The problem with linking open access materials into catalogs isn't
entirely simple, and I don't agree that librarians haven't thought
about how to do this. I was trying to get a file of MARC records for
all of the Internet Archive's open access materials so that those
could be available via a cataloging service, but with current
cataloging practices it's very hard to do without artificially
swelling the size of many small catalogs. This is because adding a
link for a different manifestation from a bibliographic record is not
only a violation of the cataloging rules but could lead to confusion.
Thus a different version of the Work would add another record to the
catalog. (This issue was discussed ad nauseum throughout the 1990's
under the rubric of "multiple versions cataloging," an issue that in
part led to the development of RDA.) When (and I hope it is "when")
bibliographic data is created with the concept of a Work, then
associating different versions of the work (some hard copy, some
digital) should be much easier. Even with that, I'm not confident that
we can accurately identify "same Work" using the metadata we have today.
I ran into this issue when talking to public library librarians who
would like to have the ability to bring in open access full text for
works that they hold but there wasn't a neat way to do it. I believe
it will be possible to export MARC records for open access texts, but
getting those into library catalogs appears to be labor intensive for
the libraries themselves. Another thing: none of them were interested
in taking in ALL available full texts, meaning that there was still
going to be the effort of matching or selection. What they wanted was
open versions of non-open Works that they hold. So that's what we need
to figure out how to do.
Quoting Eric Hellman <[log in to unmask]>:
> The others who have responded while I was off, you know, doing
> stuff, have done a much better job of answering your question than I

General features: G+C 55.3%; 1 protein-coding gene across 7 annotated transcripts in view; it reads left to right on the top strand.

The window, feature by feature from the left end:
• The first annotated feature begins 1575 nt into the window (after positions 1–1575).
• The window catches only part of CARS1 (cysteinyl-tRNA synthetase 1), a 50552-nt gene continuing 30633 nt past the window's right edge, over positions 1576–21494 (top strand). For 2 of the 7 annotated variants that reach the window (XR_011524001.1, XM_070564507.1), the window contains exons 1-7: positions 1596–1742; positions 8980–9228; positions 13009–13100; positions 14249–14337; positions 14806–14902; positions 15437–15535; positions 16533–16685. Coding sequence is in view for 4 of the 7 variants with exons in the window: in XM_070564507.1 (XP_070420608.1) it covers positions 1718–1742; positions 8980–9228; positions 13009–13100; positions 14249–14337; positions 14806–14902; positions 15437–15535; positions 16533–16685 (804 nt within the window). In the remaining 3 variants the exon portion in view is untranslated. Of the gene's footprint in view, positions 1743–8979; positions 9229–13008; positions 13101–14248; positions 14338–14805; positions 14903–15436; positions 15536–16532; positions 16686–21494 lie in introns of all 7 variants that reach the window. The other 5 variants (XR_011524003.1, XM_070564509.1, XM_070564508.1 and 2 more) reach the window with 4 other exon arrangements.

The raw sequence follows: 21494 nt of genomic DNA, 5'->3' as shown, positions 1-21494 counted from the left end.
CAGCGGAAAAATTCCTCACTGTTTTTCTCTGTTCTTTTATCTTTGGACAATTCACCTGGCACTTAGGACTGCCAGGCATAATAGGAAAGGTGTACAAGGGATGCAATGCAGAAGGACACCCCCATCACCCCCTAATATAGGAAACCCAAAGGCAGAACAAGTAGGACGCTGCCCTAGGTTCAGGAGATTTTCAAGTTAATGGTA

> would have. I would have said something glib like "almost all ways,
> with respect to open-access digital materials".
> There's a shift in library mindset that has to occur along with the
> transition from print to digital. The clearest example that I've
> seen is the typical presentation of pretend-its-print
> out-of-copyright material. A library will have purchased PIP access
> to an annotated edition of a Shakespeare play, or a new translation
> of Crime and Punishment. But the public domain versions of these
> works (which are perfectly good) don't exist in the catalog. A
> patron looking for ebook versions of these works will then
> frequently be denied access because another patron has already
> checked out the licensed version.
> That can't be justified by any vision for libraries that I can think
> of. It can't be justified because it's hard or time consuming, or
> because there are a flood of PD Crime and Punishments clamoring for
> attention. It's just a result of unthinking and
> It's my hope that there are a number of not-so-hard problems around
> this situation that people on this list have the tools to solve.
> On May 19, 2011, at 1:30 AM, Karen Coyle wrote:
>> Quoting Eric Hellman <[log in to unmask]>:
>>> Exactly. I apologize if my comment was perceived as coy, but I've
>>> chosen to invest in the possibility that Creative Commons
>>> licensing is a viable way forward for libraries, authors, readers,
>>> etc. Here's a link the last of a 5 part series on open-access
>>> ebooks. I hope it inspires work in the code4lib community to make
>>> libraries more friendly to free stuff.
>> In what ways do you think that libraries today are not friendly to
>> free stuff?
>>> On May 18, 2011, at 7:20 PM, David Friggens wrote:
>>>>>> Some ebooks, in fact some of the greatest ever written, already
>>>>>> cost less
>>>>>> than razor blades.
>>>>> Do you mean ones not under copyright?
>>>> Those, plus Creative Commons etc.
>> Karen Coyle
>> [log in to unmask] http://kcoyle.net
>> ph: 1-510-540-7596
>> m: 1-510-435-8234
>> skype: kcoylenet
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